Less than a week into Black History Month, Gucci released a black-knit women’s balaclava which included bright red lips ringing an opening for the mouth, an image that widely represents the offensive blackface
Before uninformed comments start popping up about today’s society being “too sensitive” to everything, let’s go back to the basics. 200 years ago white performers in the US first started painting their faces black to mock enslaved Africans onstage. The performers did skits and comedy shows making fun of the African community to an all-white audience, degrading the value and dignity of another race.
Criticism of Gucci’s design spread quickly online, prompting the brand to pull out the product off the shelves and issue an apology.
“We consider diversity to be a fundamental value to be fully upheld, respected, and at the forefront of every decision we make,” the company said in the statement. “We are fully committed to increasing diversity throughout our organization and turning this incident into a powerful learning moment for the Gucci team and beyond.”
Even in 2019, brands still miss the point about the outrage of consumers when they release products that are deemed offensive. It’s not just about the sales, what these brands are failing to see is that they’re excluding their own market. “Blackface isn’t just about painting one’s skin darker or putting on a costume. It invokes a racist and painful history. Such negative representations of black people left a damaging legacy in popular culture, especially in art and entertainment,” Harmeet Kaur of CNN writes.
Part of a line of goods called Pradamalia, figurines that seemed to depict racist caricatures of black people were displayed on the brand’s stores. “The Pradamalia are fantasy charms composed of elements of the Prada oeuvre. They are imaginary creatures not intended to have any reference to the real world and certainly not blackface. Prada Group never had the intention of offending anyone and we abhor all forms of racism and racist imagery,” the firm said. New York-based civil rights attorney Chinyere Ezie wrote a post after seeing them in the shops in SoHo, “History cannot continue to repeat itself. Black America deserves better. And we demand better.”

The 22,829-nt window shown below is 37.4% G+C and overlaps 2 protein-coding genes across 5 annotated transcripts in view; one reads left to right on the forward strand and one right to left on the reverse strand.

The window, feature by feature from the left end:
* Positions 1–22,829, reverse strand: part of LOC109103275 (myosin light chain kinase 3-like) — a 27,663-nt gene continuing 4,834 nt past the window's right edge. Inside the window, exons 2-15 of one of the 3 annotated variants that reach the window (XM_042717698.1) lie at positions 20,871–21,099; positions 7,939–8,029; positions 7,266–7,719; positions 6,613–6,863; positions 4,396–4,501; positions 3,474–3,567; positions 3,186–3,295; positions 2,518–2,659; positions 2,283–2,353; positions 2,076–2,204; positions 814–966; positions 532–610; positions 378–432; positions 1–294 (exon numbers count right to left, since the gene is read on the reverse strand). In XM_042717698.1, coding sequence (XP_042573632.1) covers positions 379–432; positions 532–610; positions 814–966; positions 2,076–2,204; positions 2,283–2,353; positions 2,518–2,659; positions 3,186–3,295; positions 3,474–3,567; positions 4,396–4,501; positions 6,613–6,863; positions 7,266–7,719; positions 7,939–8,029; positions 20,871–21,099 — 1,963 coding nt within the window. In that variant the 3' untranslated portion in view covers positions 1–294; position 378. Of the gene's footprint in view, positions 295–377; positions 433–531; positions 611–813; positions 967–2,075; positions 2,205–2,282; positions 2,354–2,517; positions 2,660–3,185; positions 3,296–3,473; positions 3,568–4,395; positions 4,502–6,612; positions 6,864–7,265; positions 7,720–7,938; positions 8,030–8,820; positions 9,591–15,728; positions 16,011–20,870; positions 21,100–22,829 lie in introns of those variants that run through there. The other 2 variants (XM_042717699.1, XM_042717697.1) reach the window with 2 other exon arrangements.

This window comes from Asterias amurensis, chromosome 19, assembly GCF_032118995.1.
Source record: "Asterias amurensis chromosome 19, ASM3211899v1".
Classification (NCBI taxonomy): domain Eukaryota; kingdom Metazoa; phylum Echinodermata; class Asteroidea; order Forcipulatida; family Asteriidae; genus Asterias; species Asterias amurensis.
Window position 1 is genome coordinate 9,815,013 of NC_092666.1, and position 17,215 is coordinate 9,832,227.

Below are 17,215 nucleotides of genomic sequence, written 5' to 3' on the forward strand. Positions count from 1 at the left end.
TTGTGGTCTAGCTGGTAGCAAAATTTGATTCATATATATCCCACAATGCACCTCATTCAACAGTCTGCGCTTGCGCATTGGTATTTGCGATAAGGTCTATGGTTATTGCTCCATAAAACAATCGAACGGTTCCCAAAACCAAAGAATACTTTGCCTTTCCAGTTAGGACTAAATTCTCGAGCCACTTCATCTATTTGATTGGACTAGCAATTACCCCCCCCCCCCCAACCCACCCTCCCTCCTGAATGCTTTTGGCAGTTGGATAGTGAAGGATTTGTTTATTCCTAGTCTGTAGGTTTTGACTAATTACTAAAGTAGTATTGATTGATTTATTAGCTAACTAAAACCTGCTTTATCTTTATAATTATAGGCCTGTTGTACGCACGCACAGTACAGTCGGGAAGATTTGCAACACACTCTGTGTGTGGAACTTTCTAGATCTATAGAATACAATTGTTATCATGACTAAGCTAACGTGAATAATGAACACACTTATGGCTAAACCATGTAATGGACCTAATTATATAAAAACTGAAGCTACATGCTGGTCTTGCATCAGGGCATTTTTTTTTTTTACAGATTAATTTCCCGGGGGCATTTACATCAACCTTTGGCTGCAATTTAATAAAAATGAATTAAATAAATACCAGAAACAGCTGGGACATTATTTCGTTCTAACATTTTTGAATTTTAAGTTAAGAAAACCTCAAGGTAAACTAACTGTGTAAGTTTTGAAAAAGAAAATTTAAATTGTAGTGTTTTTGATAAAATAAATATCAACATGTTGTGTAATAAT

Adidas “Celebrating Black Culture”
Dubbed the “Celebrating Black Culture,” Adidas’ new shoe released to celebrate Black History month featured an ironic full-white and cream color. When images of the pair first surfaced last month, social media users expressed anger and confusion over how the shoe’s design represented its supposed theme. Following the backlash, Adidas released a statement and stopped selling the product. “Adidas released a new collection in celebration of Black History Month featuring designs inspired by the Harlem Renaissance. It includes footwear and apparel across a variety of categories. Toward the latter stages of the design process, we added a running shoe to the collection that we later felt did not reflect the spirit or philosophy of how adidas believes we should recognize and honor Black History Month. After careful consideration, we have decided to withdraw the product from the collection.”
Blackface in magazine editorials
There were several instances where blackface was used to create a “fashionable” imagery in magazines. Whether or not the producers of these shoots knew they were contributing to the proliferation of racist ideals, not doing their research is simply not an excuse. According to the Smithsonian’s National Museum of African American History and Culture, “Minstrelsy, comedic performances of ‘blackness’ by whites in exaggerated costumes and makeup, cannot be separated fully from the racial derision and stereotyping at its core.”